Introduced in late 1994, Zip drives would help usher in a wave of marketing, unlike anything Iomega had ever done. Promoting the Zip drive hardware for $199 alongside $19.95 for 100MB disks and $9.95 for 25MB disks, the Zip drive was unlike anything computer users had ever seen.
Zip drives flew off the shelf, selling out their first day and shipping more than two million units in the first 15 months of availability. As a result, Iomega’s share price jumped from a $2 low in 1993 to more than $20 in 1995.
By 1996, Iomega’s revenue had blasted off to over $1.2 billion, making them the dominant player in computer data storage.
Iomega’s celebration of increased profitability and market leadership came crashing down in 1998 as the phrase, “click of death,” was coined. This phrase was used in context with the sound an Iomega drive would make prior to it failing, eventually leading to a class action lawsuit. Legal action focused on the idea that Iomega’s promise of a lifetime warranty was misleading and that its products were faulty.
Once the “click of death” phrasing took hold in the public zeitgeist, there was no turning back for Iomega. The Zip drive in its original form was finished.
The company would tread water for the next 10 years trying its hand at different products, including redesigned versions of the Zip drive, like the PocketZip in 1999, and even a pocket-sized MP3 player in 2001. Pivoting toward CD-R products with the ZipCD 650 in 2000 led to initially strong sales but would never capture the market share of the original Zip drive.
EMC Saves the Day
Iomega continued to sell products over the next 8 years and, as of 2003, had sold 50 million Zip drives worldwide. Finally, in 2008, Iomega would sell itself to EMC Corporation. EMC would keep the Iomega brand alive as their NAS product lineup (2004) and ScreenPlay TV Link adapter (2008) were still selling well.
By 2013, EMC joined forces with Lenovo and would rename the company LenovoEMC, which led to the rebranding of all Iomega products. LenovoEMC would stick around for another five years, only to disband in 2018 and discontinue all products.
Why Iomega Failed
For all intents and purposes, Iomega should never have failed. They had a product that was selling fast, was well reviewed, and was first to market. While this should have been a boon to Iomega, it turned out to be the reason for the start of its gradual decline.
As the “click of death” reputation grew, Zip drive owners became increasingly frustrated that there wasn’t enough customer support to help troubleshoot complaints. And, while Iomega eventually did bulk up its customer support staff, it didn’t do so fast enough to stop the “click of death” lawsuit from moving forward.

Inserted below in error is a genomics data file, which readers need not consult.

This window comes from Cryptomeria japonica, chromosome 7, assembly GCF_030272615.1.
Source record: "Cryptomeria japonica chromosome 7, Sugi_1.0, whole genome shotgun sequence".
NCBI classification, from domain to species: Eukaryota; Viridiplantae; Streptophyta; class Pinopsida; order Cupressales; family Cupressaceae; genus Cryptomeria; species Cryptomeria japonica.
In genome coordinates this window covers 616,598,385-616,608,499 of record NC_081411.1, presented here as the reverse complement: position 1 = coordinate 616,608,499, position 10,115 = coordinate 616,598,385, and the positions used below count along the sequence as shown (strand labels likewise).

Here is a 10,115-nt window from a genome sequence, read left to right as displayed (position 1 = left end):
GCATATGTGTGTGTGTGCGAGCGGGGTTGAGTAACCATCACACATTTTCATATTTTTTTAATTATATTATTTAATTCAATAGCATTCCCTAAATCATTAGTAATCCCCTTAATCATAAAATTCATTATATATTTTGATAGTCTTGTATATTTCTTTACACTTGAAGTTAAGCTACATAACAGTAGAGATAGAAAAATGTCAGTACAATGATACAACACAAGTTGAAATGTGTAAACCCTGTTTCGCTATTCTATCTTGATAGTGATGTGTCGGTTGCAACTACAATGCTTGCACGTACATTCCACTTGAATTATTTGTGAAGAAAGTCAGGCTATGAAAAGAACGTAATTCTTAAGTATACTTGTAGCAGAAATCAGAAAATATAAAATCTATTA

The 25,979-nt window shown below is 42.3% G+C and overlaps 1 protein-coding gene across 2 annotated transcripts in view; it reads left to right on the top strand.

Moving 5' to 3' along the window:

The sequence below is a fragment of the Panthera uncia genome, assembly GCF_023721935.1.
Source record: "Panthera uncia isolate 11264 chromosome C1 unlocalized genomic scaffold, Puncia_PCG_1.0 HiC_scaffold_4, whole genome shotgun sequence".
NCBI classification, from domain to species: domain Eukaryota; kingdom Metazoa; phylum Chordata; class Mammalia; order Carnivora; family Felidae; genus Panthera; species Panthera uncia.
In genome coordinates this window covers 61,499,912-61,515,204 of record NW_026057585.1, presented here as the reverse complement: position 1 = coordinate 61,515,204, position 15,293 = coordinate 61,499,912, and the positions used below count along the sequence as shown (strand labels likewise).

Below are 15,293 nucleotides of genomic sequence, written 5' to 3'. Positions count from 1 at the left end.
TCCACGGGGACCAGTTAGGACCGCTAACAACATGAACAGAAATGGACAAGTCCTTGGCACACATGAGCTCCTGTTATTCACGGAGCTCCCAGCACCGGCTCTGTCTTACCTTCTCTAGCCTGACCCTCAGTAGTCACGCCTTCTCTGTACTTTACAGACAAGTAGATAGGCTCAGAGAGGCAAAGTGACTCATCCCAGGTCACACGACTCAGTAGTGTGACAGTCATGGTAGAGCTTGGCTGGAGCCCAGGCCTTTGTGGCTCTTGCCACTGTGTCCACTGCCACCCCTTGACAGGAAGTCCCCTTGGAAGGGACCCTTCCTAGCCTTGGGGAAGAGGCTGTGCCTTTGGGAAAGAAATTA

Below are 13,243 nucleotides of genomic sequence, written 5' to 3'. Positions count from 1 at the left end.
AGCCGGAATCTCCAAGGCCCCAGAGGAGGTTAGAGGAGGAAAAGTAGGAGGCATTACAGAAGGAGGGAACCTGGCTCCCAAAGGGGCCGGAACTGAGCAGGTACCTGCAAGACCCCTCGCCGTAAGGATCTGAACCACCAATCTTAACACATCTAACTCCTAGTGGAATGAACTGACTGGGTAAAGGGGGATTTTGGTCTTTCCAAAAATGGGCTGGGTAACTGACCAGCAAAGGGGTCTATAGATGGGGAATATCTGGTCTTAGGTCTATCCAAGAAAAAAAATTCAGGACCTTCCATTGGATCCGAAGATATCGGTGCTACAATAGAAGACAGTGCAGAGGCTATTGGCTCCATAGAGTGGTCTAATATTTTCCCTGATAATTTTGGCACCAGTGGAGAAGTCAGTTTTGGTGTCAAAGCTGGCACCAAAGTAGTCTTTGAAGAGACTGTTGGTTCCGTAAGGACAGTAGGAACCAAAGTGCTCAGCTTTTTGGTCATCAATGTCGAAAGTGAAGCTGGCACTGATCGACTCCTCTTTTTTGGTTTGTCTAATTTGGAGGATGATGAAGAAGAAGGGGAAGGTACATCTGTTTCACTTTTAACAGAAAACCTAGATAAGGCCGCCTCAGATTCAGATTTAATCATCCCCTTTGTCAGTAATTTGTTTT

The “click of death” was best described as the sound Iomega Zip drives would make around the time they were beginning to fail. The lawsuit, filed in 1998, affected all Zip drives made after 1995, so it accounted for almost the entirety of Zip drive models sold to customers. Iomega’s lawsuit defeat would result in having to give customers coupons to be used on future products, a massive financial blow.
On top of its legal troubles, Iomega also faced increased competition from both Syquest Technology, Inc. and French-based Nomai, both of whom offered competitive products.
What eventually did Iomega in was the rise of hard drive sizes which became too large for the Zip drives to properly back up. Even when Iomega started to offer larger size disks, the price of CDs was dropping rapidly and Iomega simply couldn’t match the storage of a compact disc. When Iomega did finally enter the CD market with the ZipCD 650 in 2000, it suffered from a poor reputation for reliability and never captured any meaningful market share.
Last but not least was the introduction of local area networks and, with their increased data transfer speeds over the internet, the need for physical hardware to transport data was significantly reduced.
Historical Significance of Iomega
Its failures aside, Iomega has its place in pushing the personal computer industry forward. Zip drives played a major role in driving competition to add larger hard drives to computers, which was advantageous for customers who didn’t want separate hardware.
At the time, the Zip Drive offered exponentially more storage than the floppy disk, which made businesses and consumers gravitate toward an exciting new product. Today, you live in a world where 256GB and 1TB hard drives are the norm, and that’s in small part due to Iomega’s push for more data availability.